# Go Struct

As a language, Go provides support for the creation and use of structs. A struct is a composite data type that aggregates data of different types. This feature of Go allows you to create custom data types by grouping related fields together.

#### Declare a Struct

A struct type is defined using the `type` keyword followed by the name of the struct and the fields it contains within curly braces. Each field is declared with a name and type. The values of the fields can be accessed using the dot operator.

Here is an example of a struct type:

``````type person struct {
name string
age  int
}
``````

You can create an instance of a struct by using the `var` keyword followed by the name of the instance and the struct type. Then, you can set the values of the fields using the dot operator.

Here is an example of how to create an instance of a struct and set its values:

``````var p person
p.name = "John"
p.age = 30
``````

#### Create a pointer to a struct using the `new` keyword:

You can also create a pointer to a struct using the `new` keyword. Then, you can set the values of the fields using the arrow operator.

A pointer is a variable that stores the memory address of another variable. Pointers are used to reference and manipulate the values of variables indirectly. When working with structs, pointers can be particularly useful to access and modify struct fields.

To create a pointer to a struct in Go, the ‘&’ operator is used followed by the name of the struct variable. This returns a pointer to the memory address of the struct variable. For example:

``````type Person struct {
Name string
Age  int
}

func main() {
// create a struct variable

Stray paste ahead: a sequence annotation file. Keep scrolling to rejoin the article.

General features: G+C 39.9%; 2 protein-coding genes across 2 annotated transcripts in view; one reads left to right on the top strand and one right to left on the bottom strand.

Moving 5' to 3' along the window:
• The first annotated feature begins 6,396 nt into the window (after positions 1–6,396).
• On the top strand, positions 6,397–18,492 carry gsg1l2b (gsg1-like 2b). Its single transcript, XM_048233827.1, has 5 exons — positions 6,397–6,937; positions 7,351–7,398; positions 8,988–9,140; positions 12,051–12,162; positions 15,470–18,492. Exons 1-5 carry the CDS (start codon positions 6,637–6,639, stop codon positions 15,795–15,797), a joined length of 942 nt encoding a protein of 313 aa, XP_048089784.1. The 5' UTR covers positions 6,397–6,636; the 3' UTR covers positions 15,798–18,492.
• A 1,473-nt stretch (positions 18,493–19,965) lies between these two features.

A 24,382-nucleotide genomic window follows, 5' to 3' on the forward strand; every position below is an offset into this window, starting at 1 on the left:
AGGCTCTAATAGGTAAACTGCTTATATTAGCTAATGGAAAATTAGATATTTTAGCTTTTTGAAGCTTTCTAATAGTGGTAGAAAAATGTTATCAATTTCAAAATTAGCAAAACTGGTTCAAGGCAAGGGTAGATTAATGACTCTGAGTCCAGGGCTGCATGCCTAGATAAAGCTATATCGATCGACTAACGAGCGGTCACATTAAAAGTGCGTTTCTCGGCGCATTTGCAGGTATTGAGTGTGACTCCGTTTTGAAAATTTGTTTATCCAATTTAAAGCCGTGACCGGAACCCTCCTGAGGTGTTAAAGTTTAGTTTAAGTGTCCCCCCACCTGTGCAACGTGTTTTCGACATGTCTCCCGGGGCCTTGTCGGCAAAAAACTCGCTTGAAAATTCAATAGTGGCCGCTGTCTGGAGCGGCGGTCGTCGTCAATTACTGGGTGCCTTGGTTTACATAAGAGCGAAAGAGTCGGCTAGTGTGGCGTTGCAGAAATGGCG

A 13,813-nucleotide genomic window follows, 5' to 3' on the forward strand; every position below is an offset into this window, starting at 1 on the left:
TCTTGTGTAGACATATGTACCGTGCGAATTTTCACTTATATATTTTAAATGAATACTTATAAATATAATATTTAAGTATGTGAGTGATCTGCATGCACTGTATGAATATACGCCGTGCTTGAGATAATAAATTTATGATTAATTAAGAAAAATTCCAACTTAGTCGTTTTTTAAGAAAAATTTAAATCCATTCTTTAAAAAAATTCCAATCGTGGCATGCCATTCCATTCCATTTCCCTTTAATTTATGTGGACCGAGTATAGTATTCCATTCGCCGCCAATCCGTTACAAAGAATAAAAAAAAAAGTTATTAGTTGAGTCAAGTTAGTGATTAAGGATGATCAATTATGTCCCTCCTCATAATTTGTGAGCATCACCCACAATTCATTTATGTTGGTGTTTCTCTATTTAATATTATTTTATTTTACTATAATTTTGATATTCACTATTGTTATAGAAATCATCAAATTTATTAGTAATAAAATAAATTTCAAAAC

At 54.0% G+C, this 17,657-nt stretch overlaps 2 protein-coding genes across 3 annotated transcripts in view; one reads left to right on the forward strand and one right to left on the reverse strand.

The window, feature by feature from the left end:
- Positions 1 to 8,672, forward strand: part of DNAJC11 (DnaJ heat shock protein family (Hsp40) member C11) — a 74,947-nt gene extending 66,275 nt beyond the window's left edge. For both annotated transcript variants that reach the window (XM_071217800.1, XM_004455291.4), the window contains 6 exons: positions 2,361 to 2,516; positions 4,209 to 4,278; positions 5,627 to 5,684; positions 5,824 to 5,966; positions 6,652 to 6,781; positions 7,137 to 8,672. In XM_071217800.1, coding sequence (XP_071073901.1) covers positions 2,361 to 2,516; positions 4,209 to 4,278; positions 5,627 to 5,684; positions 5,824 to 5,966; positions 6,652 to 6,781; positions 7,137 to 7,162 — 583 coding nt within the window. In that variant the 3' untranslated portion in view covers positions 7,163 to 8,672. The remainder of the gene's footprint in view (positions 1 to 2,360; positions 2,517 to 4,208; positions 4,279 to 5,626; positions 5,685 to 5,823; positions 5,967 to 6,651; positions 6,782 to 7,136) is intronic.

p1 := Person{"Alice", 25}

// create a pointer to the struct variable
p2 := &p1

// modify struct field using the pointer
p2.Age = 26

// print struct fields
fmt.Println(p1) // {Alice 26}
}
``````

In this example, a `Person` struct is defined with two fields: `Name` and `Age`. A new struct variable `p1` is created and assigned values for the fields. A pointer to `p1` is created by using the ‘&’ operator followed by `p1`. The field `Age` of `p1` is modified indirectly through the pointer `p2`. Finally, the modified `p1` is printed which displays the updated `Age`.

#### Access Struct Fields:

We can access the fields of a struct using the `.` operator:

``````fmt.Println(emp.name)
fmt.Println(emp.age)``````

#### Code Example

Here is a code example on Go struct with output:

``````package main

import "fmt"

type person struct {
name string
age int
}

func main() {
// Initializing a struct with values
p1 := person{name: "John", age: 30}
fmt.Println(p1)

// Initializing a struct with zero values
var p2 person
fmt.Println(p2)

// Updating struct field values
p1.name = "Jane"
p1.age = 25
fmt.Println(p1)
}
``````

Output:

``````{John 30}
{ 0}
{Jane 25}
``````

In this example, we define a struct `person` with two fields: `name` of type string and `age` of type int. In the `main` function, we create an instance of the `person` struct with the `name` field set to “John” and the `age` field set to 30. We print this instance using `fmt.Println`.

We also create a second instance of the `person` struct with the `var` keyword, which initializes the fields with their zero values (an empty string for `name` and 0 for `age`). We print this instance as well.

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